Developing a Healthy Marriage

Is Benevolence a Biblical Value?

eric dufour faith Mar 09, 2022

In our world today, certain values ​​presented as essential to Christian life in the New Testament seem to no longer appeal to us. It is as if their importance has faded and they have become obsolete due to the changes in our society and our lifestyles. Is this really the case?

At first glance, benevolence appears to be a non-essential value. It does not seem to be of great importance in our walk with God. It is sometimes viewed as a sign of weakness in certain relationships. Is it silly or foolish to be benevolent? Isn't that showing our weakness? Is this not putting ourselves in danger of being ”duped” or being  “too nice”? 

Let’s look at how the New Testament talks about it over and over again.

The Apostle Paul presents benevolence as one aspect of the love with which the Heavenly Father treats us. It is the very force that led Him to adopt us as His children in Jesus Christ! (Ephesians 1:5).

In his letter to the Galatians, Paul also describes it as being one of the characteristics of the fruit of the Spirit: “But the fruit of the Spirit is love, joy, peace, patience, kindness, benevolence, faith, meekness, self-control.” (Galatians 5:22).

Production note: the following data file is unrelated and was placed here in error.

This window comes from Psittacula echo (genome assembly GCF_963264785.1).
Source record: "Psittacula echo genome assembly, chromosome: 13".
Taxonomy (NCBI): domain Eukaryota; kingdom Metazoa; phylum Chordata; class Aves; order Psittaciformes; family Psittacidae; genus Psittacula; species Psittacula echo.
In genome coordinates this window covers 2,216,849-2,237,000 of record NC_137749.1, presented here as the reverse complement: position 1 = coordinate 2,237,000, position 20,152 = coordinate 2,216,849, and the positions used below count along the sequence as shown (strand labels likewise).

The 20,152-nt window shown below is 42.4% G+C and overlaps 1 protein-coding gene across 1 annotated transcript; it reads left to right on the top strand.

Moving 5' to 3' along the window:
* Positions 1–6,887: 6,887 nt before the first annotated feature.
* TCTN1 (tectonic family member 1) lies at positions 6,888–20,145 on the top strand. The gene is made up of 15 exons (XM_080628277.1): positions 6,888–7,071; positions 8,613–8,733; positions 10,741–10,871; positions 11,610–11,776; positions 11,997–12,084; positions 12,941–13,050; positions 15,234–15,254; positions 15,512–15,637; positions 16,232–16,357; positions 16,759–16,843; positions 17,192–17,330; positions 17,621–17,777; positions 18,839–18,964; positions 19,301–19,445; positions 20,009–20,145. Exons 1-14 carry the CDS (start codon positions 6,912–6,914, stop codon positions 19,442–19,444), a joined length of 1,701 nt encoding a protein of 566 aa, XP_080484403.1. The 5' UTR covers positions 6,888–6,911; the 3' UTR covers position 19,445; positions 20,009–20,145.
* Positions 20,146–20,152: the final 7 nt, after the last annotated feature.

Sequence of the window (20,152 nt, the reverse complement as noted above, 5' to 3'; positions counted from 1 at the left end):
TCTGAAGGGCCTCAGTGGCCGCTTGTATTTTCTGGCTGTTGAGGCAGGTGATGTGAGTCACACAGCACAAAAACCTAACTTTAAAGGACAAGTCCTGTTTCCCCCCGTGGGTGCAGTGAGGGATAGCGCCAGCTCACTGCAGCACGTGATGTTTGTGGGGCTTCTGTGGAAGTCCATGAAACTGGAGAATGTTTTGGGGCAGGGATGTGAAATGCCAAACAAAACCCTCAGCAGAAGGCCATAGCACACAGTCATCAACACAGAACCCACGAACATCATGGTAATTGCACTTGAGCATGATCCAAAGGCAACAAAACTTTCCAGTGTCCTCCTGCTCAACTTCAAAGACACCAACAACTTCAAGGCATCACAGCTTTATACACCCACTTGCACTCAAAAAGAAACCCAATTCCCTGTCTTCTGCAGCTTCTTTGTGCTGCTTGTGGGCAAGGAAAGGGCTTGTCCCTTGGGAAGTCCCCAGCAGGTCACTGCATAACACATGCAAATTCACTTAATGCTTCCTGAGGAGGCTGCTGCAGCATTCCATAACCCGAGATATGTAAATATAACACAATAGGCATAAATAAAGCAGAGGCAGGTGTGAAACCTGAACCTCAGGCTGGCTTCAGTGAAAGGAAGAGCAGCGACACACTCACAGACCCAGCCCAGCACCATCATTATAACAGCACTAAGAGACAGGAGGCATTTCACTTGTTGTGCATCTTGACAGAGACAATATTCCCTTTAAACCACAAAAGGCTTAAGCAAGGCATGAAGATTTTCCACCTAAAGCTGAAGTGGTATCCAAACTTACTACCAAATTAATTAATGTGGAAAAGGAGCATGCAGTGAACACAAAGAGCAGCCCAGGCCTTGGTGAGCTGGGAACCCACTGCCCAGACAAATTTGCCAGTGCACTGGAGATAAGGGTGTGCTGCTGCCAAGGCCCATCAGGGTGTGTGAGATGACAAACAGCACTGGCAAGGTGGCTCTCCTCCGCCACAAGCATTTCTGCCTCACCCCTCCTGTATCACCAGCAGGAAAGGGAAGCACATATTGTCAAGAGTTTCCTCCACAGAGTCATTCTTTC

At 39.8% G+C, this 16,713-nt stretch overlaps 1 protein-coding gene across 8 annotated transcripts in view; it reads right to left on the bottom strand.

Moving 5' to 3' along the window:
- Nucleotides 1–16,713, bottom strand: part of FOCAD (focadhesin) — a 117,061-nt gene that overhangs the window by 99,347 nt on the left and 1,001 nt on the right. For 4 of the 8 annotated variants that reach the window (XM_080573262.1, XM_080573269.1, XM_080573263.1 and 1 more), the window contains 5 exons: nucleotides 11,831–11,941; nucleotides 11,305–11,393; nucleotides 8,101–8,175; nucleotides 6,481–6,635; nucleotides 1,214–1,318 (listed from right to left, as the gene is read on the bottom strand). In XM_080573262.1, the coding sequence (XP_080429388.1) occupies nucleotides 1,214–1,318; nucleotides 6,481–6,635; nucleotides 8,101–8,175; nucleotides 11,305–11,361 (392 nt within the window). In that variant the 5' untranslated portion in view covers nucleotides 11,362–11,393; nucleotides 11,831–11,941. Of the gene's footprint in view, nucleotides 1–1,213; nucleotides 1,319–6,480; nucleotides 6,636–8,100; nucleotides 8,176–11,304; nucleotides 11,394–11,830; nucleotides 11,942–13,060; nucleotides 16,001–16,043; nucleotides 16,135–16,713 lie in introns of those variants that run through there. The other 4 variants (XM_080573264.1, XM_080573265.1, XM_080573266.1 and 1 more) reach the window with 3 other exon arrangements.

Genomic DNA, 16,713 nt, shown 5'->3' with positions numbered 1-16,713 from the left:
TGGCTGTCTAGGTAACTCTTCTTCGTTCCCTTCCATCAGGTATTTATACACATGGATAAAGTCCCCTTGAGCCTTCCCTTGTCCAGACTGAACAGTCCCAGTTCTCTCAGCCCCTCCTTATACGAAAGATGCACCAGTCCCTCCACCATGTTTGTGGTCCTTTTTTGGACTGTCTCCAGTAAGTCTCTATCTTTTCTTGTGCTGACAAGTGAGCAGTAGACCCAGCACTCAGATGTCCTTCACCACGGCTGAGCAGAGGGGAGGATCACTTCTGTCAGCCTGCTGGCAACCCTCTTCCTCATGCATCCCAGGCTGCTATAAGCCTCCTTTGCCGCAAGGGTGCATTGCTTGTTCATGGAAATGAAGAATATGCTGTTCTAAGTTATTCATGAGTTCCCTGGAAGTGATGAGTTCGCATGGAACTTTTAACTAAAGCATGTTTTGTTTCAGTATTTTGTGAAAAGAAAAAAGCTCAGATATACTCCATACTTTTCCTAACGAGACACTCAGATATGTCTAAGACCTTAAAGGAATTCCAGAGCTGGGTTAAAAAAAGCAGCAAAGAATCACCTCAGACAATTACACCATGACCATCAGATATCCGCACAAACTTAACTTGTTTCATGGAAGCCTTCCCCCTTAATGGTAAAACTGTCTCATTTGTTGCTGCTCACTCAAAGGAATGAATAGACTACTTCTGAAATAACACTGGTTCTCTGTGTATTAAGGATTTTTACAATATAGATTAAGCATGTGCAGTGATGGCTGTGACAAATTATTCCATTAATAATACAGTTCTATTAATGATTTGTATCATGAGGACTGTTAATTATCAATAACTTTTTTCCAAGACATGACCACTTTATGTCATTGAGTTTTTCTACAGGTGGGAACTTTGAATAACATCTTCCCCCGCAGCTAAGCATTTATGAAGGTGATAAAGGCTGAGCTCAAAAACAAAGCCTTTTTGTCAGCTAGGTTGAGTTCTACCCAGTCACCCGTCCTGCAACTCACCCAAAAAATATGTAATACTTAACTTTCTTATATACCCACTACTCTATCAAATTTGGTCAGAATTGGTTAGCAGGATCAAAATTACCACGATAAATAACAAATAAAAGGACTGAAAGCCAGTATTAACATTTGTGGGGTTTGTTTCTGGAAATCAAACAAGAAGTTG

The apostle demonstrates a kindhearted attitude toward those around him (1 Thessalonians 2:7). He even specifies on this occasion that he treats his audience as a mother would treat her own children. 

He also makes a strong statement when he writes to his disciple Timothy: “That a servant of the Lord should not have conflicts; on the contrary, he must be kind to everyone, able to teach and support opposition.” (2 Timothy 2:24)

The author of the book of Hebrews teaches us that benevolence is an expression, a work of our faith. He mentions it as having been demonstrated by Rahab, the prostitute, when she hid the Hebrew spies in her home. It was her kindness that saved their lives! (Hebrews 11:31)

Finally, the apostle Peter, too, asked the believers: “Finally, have all the same thoughts and the same feelings, be full of brotherly love, compassion, benevolence.” He mentions benevolence as one of the characteristics to be displayed in our relationships with other believers (1 Peter 3:8).

So, is benevolence an optional quality, or is it an essential value in the renewal of our souls? It is to be rediscovered and applied urgently!

Eric Dufour

 

 

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